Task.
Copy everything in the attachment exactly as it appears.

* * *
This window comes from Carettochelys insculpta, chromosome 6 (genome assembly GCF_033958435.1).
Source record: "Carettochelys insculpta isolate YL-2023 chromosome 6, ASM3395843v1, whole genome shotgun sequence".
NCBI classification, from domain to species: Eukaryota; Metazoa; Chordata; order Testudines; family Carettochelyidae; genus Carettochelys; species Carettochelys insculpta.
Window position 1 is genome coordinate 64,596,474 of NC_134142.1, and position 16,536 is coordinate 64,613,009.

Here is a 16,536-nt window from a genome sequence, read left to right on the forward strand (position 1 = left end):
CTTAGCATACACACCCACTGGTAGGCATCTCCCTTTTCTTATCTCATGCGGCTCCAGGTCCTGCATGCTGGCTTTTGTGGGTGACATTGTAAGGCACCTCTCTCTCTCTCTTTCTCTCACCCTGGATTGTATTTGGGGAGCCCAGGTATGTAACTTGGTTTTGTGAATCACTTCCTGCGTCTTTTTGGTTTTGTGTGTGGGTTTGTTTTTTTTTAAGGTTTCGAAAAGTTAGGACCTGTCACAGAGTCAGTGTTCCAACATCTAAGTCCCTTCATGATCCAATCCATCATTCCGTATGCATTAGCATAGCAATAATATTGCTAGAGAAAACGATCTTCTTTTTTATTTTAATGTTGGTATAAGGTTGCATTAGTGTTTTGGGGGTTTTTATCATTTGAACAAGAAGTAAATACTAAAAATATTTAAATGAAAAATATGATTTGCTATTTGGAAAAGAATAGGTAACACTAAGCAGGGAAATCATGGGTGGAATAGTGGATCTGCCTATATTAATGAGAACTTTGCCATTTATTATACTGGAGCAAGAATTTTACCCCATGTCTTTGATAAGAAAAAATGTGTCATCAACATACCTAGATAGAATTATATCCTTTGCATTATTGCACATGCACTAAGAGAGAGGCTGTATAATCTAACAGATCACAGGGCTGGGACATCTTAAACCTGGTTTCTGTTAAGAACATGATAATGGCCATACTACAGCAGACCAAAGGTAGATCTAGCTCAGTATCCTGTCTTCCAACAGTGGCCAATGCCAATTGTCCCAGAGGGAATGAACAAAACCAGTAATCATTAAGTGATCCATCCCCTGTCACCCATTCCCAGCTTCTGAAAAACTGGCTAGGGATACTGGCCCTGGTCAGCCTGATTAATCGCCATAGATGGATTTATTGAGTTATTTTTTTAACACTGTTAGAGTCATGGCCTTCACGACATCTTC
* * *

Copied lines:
This window comes from Carettochelys insculpta, chromosome 6 (genome assembly GCF_033958435.1).
Source record: "Carettochelys insculpta isolate YL-2023 chromosome 6, ASM3395843v1, whole genome shotgun sequence".
NCBI classification, from domain to species: Eukaryota; Metazoa; Chordata; order Testudines; family Carettochelyidae; genus Carettochelys; species Carettochelys insculpta.
Window position 1 is genome coordinate 64,596,474 of NC_134142.1, and position 16,536 is coordinate 64,613,009.

Here is a 16,536-nt window from a genome sequence, read left to right on the forward strand (position 1 = left end):
CTTAGCATACACACCCACTGGTAGGCATCTCCCTTTTCTTATCTCATGCGGCTCCAGGTCCTGCATGCTGGCTTTTGTGGGTGACATTGTAAGGCACCTCTCTCTCTCTCTTTCTCTCACCCTGGATTGTATTTGGGGAGCCCAGGTATGTAACTTGGTTTTGTGAATCACTTCCTGCGTCTTTTTGGTTTTGTGTGTGGGTTTGTTTTTTTTTAAGGTTTCGAAAAGTTAGGACCTGTCACAGAGTCAGTGTTCCAACATCTAAGTCCCTTCATGATCCAATCCATCATTCCGTATGCATTAGCATAGCAATAATATTGCTAGAGAAAACGATCTTCTTTTTTATTTTAATGTTGGTATAAGGTTGCATTAGTGTTTTGGGGGTTTTTATCATTTGAACAAGAAGTAAATACTAAAAATATTTAAATGAAAAATATGATTTGCTATTTGGAAAAGAATAGGTAACACTAAGCAGGGAAATCATGGGTGGAATAGTGGATCTGCCTATATTAATGAGAACTTTGCCATTTATTATACTGGAGCAAGAATTTTACCCCATGTCTTTGATAAGAAAAAATGTGTCATCAACATACCTAGATAGAATTATATCCTTTGCATTATTGCACATGCACTAAGAGAGAGGCTGTATAATCTAACAGATCACAGGGCTGGGACATCTTAAACCTGGTTTCTGTTAAGAACATGATAATGGCCATACTACAGCAGACCAAAGGTAGATCTAGCTCAGTATCCTGTCTTCCAACAGTGGCCAATGCCAATTGTCCCAGAGGGAATGAACAAAACCAGTAATCATTAAGTGATCCATCCCCTGTCACCCATTCCCAGCTTCTGAAAAACTGGCTAGGGATACTGGCCCTGGTCAGCCTGATTAATCGCCATAGATGGATTTATTGAGTTATTTTTTTAACACTGTTAGAGTCATGGCCTTCACGACATCTTC